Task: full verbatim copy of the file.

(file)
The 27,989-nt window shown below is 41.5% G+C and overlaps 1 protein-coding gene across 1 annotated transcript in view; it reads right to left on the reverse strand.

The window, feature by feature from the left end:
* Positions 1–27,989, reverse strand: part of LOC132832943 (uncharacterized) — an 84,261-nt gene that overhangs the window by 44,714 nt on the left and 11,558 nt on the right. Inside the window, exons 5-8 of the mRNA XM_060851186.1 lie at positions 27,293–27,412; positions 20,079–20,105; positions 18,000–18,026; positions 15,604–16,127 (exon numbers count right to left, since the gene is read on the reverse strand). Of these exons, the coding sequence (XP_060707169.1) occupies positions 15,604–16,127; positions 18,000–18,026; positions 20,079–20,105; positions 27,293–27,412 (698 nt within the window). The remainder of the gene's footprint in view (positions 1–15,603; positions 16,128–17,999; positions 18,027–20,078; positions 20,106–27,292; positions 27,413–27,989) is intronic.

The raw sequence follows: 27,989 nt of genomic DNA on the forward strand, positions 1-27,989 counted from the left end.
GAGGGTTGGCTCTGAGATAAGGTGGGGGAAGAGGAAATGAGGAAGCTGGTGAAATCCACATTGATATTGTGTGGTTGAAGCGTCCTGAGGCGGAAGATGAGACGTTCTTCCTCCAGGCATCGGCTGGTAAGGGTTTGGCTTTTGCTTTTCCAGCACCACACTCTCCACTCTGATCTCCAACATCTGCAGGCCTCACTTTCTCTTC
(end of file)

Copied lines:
The 27,989-nt window shown below is 41.5% G+C and overlaps 1 protein-coding gene across 1 annotated transcript in view; it reads right to left on the reverse strand.

The window, feature by feature from the left end:
* Positions 1–27,989, reverse strand: part of LOC132832943 (uncharacterized) — an 84,261-nt gene that overhangs the window by 44,714 nt on the left and 11,558 nt on the right. Inside the window, exons 5-8 of the mRNA XM_060851186.1 lie at positions 27,293–27,412; positions 20,079–20,105; positions 18,000–18,026; positions 15,604–16,127 (exon numbers count right to left, since the gene is read on the reverse strand). Of these exons, the coding sequence (XP_060707169.1) occupies positions 15,604–16,127; positions 18,000–18,026; positions 20,079–20,105; positions 27,293–27,412 (698 nt within the window). The remainder of the gene's footprint in view (positions 1–15,603; positions 16,128–17,999; positions 18,027–20,078; positions 20,106–27,292; positions 27,413–27,989) is intronic.

The raw sequence follows: 27,989 nt of genomic DNA on the forward strand, positions 1-27,989 counted from the left end.
GAGGGTTGGCTCTGAGATAAGGTGGGGGAAGAGGAAATGAGGAAGCTGGTGAAATCCACATTGATATTGTGTGGTTGAAGCGTCCTGAGGCGGAAGATGAGACGTTCTTCCTCCAGGCATCGGCTGGTAAGGGTTTGGCTTTTGCTTTTCCAGCACCACACTCTCCACTCTGATCTCCAACATCTGCAGGCCTCACTTTCTCTTC